Not many people know that pencils are special. In primary school we’re taught that pencils are things to practice with until we’re good enough to use pen. We chew them. They lie forgotten at the bottom of pencil cases and school bags. They’re hexagonal, grey and smudgey. But occasionally, when taken up by a thoughtful hand and applied in just the right way, the old grey lead can turn some pretty special tricks.
Marcel Gähler knows how special pencils are and his work is magical. Taken from photos of projected found imagery, his pencil drawings are like ghostly traces of images, filtered first through the light of the projector then again through the lightness of pencil. The figures and spaces in his work assume a dream-like quality, the buttery soft edges of the pencil marks, the dusty coating of the paper and the consistent grain of their surface reinvents and abstracts the source material so much that it’s like seeing through a veil.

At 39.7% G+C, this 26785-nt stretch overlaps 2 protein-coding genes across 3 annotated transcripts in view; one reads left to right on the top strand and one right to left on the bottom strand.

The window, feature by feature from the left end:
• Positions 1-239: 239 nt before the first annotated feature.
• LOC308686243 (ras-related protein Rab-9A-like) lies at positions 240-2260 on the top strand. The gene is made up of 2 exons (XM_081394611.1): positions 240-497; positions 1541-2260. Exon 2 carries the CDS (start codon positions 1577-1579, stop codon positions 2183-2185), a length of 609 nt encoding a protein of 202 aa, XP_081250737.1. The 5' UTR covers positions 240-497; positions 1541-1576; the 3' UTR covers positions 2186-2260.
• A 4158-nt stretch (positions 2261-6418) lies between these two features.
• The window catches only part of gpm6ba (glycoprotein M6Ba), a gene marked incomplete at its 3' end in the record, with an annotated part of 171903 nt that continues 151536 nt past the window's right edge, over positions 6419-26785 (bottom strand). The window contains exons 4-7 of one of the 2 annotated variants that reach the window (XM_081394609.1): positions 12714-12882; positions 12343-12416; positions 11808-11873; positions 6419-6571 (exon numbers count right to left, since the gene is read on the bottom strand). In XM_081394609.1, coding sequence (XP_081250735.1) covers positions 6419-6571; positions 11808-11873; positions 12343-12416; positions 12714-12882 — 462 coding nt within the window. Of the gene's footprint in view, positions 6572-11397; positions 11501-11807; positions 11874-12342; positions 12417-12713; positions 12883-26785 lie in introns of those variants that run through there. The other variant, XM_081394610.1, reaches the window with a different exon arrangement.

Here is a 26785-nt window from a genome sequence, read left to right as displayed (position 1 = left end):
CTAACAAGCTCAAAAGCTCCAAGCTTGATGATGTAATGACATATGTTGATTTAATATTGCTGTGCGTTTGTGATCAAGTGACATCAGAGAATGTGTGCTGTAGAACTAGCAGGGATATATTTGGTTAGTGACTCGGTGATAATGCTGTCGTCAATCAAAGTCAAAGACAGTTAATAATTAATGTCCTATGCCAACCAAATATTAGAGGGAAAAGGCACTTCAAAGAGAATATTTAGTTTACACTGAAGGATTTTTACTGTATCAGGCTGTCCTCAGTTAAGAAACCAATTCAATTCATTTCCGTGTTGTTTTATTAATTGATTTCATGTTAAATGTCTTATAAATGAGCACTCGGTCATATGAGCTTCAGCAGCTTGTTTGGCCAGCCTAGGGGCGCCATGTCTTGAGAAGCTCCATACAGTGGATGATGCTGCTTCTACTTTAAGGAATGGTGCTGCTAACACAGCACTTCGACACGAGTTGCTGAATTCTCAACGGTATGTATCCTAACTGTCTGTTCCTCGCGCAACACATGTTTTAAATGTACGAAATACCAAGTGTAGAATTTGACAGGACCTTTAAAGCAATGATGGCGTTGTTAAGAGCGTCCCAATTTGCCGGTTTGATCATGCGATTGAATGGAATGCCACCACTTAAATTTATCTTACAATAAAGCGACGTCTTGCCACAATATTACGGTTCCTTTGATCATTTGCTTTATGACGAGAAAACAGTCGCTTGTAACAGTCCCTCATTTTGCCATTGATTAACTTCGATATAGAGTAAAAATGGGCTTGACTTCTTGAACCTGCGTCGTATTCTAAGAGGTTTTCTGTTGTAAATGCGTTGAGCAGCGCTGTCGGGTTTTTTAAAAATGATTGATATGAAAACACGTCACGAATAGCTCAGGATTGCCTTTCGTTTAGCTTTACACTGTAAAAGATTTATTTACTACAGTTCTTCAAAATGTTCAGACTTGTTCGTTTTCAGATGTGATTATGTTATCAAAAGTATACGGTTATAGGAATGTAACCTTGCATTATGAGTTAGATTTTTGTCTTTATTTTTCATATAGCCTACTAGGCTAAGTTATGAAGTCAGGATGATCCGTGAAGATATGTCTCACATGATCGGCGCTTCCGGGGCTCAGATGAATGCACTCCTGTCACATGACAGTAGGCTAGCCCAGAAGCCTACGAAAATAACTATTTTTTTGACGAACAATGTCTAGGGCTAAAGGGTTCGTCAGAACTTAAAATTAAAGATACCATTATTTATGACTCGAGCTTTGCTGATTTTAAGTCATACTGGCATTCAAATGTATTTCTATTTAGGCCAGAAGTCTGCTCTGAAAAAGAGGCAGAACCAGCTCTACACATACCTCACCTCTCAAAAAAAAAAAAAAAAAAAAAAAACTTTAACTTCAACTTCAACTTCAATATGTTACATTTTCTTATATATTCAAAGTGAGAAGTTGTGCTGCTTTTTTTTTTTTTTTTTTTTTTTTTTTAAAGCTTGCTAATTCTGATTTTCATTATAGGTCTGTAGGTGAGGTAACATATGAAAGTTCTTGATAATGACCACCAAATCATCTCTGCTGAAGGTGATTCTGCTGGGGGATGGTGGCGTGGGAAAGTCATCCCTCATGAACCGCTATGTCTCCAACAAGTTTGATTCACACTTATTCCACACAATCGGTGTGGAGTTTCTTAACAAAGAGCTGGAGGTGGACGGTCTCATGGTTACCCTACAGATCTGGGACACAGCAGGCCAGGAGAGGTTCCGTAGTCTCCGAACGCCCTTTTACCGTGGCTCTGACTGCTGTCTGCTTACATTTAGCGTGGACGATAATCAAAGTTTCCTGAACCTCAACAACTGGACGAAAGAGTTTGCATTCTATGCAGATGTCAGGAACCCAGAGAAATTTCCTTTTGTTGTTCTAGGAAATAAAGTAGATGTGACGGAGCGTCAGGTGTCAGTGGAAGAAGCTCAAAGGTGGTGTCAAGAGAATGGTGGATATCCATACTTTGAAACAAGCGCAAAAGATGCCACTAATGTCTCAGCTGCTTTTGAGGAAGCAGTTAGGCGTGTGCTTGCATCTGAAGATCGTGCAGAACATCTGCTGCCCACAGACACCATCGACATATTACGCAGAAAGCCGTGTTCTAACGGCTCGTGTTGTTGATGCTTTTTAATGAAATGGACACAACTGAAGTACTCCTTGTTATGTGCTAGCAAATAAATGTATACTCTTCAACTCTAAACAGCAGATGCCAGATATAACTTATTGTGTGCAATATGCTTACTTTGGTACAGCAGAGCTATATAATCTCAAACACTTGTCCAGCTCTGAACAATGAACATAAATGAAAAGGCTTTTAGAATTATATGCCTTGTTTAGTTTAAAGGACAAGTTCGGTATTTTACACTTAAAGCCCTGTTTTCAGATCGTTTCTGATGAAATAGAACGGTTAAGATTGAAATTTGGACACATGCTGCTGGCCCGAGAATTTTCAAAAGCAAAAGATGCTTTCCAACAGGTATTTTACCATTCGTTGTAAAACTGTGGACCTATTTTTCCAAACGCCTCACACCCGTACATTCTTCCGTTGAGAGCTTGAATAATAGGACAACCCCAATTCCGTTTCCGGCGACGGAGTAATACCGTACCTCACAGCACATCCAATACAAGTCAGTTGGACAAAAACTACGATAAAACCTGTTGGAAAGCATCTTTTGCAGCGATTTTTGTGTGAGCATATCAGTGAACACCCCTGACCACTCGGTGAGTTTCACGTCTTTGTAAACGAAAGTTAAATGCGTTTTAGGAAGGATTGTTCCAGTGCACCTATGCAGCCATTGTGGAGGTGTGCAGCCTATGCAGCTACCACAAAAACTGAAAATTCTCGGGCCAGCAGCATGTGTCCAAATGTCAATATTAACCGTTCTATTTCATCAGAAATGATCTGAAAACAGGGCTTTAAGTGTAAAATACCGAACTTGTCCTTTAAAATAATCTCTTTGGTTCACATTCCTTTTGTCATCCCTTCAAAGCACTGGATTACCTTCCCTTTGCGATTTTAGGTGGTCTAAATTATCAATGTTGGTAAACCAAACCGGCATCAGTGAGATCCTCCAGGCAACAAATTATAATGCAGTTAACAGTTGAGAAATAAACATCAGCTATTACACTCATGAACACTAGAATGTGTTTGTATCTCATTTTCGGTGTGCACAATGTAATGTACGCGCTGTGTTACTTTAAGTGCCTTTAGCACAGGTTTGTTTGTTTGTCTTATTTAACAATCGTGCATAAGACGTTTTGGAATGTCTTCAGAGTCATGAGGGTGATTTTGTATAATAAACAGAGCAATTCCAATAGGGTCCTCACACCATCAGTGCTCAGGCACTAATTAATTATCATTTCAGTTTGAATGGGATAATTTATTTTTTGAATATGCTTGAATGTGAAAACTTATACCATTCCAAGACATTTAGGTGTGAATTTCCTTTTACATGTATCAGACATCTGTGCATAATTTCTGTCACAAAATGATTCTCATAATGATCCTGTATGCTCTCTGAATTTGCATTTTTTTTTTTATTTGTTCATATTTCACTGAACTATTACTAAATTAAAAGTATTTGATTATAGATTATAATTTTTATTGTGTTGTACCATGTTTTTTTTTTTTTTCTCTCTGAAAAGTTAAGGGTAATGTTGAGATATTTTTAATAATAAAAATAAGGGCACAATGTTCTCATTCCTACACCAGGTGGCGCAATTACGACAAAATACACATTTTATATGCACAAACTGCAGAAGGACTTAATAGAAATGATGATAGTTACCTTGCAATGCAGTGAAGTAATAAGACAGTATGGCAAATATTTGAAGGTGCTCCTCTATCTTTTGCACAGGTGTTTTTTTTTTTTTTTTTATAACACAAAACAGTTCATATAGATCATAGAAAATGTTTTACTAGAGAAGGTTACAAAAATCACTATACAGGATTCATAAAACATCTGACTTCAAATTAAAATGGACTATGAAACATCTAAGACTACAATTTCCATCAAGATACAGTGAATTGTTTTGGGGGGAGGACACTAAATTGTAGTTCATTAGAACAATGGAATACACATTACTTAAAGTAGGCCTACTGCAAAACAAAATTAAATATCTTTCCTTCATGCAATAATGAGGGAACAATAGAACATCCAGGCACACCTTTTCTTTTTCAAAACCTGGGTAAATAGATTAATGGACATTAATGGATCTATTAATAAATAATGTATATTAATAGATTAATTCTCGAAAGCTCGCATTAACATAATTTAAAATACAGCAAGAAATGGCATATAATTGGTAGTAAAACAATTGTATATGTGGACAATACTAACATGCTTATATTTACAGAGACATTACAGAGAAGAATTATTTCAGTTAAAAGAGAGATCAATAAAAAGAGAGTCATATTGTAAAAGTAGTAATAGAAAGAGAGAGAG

Pencil drawings speak of time spent and lingered over. When you look at these drawings, particularly considering their large scale (these works are up to 2m wide) you can’t help but think of the labouring pencil, working inch over careful inch until the entire surface of the blank paper is covered. That’s a lot of pencil shavings.
Happy Wednesday!All images copyright Marcel Gähler.